• Do you need a low FODMAP prebiotic? If you want to try a synbiotic (probiotic + prebiotic), be aware that some contain a high FODMAP prebiotic such as inulin. In contrast, others contain a low FODMAP prebiotic such as partially hydrolyzed guar gum (PHGG). FODMAPS are carbohydrates that are highly fermentable in your large intestine. If you have IBS, you may find eating certain high FODMAP foods or ingredients can worsen IBS symptoms like gas, bloating, or diarrhea. With IBS, you might want to try a probiotic that’s paired with a low FODMAP prebiotic until your symptoms improve.
  • Does your probiotic require refrigeration? Probiotics are live microorganisms and must be stored properly. As long as they are stored as directed, a refrigerated probiotic isn’t any more effective than a shelf-stable one. The main difference is convenience. If you travel frequently or take your probiotic away from home, choosing a shelf-stable one can be more convenient.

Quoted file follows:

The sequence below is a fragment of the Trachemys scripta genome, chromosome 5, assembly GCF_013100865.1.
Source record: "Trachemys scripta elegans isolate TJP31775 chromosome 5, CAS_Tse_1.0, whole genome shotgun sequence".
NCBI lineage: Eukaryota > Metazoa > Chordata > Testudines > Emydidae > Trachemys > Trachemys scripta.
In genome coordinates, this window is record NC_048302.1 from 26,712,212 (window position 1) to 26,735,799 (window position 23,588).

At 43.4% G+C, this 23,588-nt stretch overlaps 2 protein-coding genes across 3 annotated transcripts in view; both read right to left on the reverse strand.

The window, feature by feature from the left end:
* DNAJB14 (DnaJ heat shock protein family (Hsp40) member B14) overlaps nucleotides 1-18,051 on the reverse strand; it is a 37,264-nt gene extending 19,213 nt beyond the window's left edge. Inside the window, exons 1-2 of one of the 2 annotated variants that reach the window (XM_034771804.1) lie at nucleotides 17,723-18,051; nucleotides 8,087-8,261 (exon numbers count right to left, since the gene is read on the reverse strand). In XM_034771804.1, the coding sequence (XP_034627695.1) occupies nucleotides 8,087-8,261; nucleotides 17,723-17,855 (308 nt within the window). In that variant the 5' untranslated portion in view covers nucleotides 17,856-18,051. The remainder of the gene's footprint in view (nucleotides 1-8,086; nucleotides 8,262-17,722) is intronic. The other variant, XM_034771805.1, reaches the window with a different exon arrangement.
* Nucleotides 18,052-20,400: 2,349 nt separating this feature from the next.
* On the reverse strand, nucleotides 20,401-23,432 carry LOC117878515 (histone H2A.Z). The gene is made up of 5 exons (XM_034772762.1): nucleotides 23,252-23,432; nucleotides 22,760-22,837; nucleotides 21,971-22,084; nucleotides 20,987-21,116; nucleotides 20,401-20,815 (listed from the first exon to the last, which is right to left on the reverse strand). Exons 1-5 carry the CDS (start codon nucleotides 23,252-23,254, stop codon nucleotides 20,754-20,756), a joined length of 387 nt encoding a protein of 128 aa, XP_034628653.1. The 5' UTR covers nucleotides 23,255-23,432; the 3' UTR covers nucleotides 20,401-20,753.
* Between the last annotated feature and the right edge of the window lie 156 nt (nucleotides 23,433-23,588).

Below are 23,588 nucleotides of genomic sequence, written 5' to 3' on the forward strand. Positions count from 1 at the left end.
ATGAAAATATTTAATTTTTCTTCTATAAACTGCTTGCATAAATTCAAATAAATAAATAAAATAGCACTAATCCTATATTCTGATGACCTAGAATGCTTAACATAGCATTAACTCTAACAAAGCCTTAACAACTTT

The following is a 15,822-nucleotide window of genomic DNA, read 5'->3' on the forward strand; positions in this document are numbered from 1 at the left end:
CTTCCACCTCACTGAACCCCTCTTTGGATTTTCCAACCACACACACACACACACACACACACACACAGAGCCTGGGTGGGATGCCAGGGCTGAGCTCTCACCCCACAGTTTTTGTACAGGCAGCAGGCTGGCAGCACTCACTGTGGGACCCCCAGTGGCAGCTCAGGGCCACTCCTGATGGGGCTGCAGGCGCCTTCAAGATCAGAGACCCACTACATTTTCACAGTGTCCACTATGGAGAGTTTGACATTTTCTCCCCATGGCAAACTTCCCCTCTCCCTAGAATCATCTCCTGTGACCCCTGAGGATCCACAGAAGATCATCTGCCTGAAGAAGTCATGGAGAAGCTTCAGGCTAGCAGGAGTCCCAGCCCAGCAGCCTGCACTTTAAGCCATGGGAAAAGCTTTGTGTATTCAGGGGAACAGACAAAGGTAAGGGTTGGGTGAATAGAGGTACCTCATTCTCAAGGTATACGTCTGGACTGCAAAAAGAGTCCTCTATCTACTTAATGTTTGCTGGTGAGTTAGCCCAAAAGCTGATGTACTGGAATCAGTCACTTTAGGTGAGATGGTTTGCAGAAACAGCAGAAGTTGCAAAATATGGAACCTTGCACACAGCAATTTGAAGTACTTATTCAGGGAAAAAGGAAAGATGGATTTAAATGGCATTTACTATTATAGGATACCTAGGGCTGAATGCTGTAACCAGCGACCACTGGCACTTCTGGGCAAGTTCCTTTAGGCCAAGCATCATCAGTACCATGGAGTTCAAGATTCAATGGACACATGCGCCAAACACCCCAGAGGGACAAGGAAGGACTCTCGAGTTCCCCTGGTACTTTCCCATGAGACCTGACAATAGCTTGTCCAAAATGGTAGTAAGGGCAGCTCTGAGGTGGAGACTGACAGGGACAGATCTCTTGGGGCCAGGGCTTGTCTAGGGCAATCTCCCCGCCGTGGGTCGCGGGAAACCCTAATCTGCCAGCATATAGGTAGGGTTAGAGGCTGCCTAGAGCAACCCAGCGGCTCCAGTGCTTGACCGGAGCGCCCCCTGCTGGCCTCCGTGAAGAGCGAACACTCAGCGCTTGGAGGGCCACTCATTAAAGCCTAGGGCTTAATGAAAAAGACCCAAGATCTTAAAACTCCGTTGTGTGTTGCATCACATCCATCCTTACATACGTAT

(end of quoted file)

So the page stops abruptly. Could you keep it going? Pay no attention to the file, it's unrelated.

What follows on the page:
Keep in mind any probiotic is only effective if you take it as directed. To ensure you’ll use it regularly, choose one that’s convenient for you and your lifestyle and be sure to consistently take it in order to see benefits over time.



1. Azad MAK, Sarker M, Li T, Yin J. Probiotic Species in the Modulation of Gut Microbiota: An Overview. Biomed Res Int. 2018;2018:9478630. Published 2018 May 8. doi:10.1155/2018/9478630

2. Wilkins T, Sequoia J. Probiotics for Gastrointestinal Conditions: A Summary of the Evidence. American Family Physician. 2017 Aug 1;96(3):170-8.

3. Fijan S. Microorganisms with claimed probiotic properties: an overview of recent literature. Int J Environ Res Public Health. 2014;11(5):4745-4767. Published 2014 May 5. doi:10.3390/ijerph110504745

4. National Institutes of Health Office of Dietary Supplements. Probiotics. .

Updated June 3, 2020. Accessed October 27, 2021

5. Silva YP, Bernardi A, Frozza RL. The Role of Short-Chain Fatty Acids From Gut Microbiota in Gut-Brain Communication. Front Endocrinol (Lausanne). 2020;11:25. Published 2020 Jan 31. doi:10.3389/fendo.2020.00025.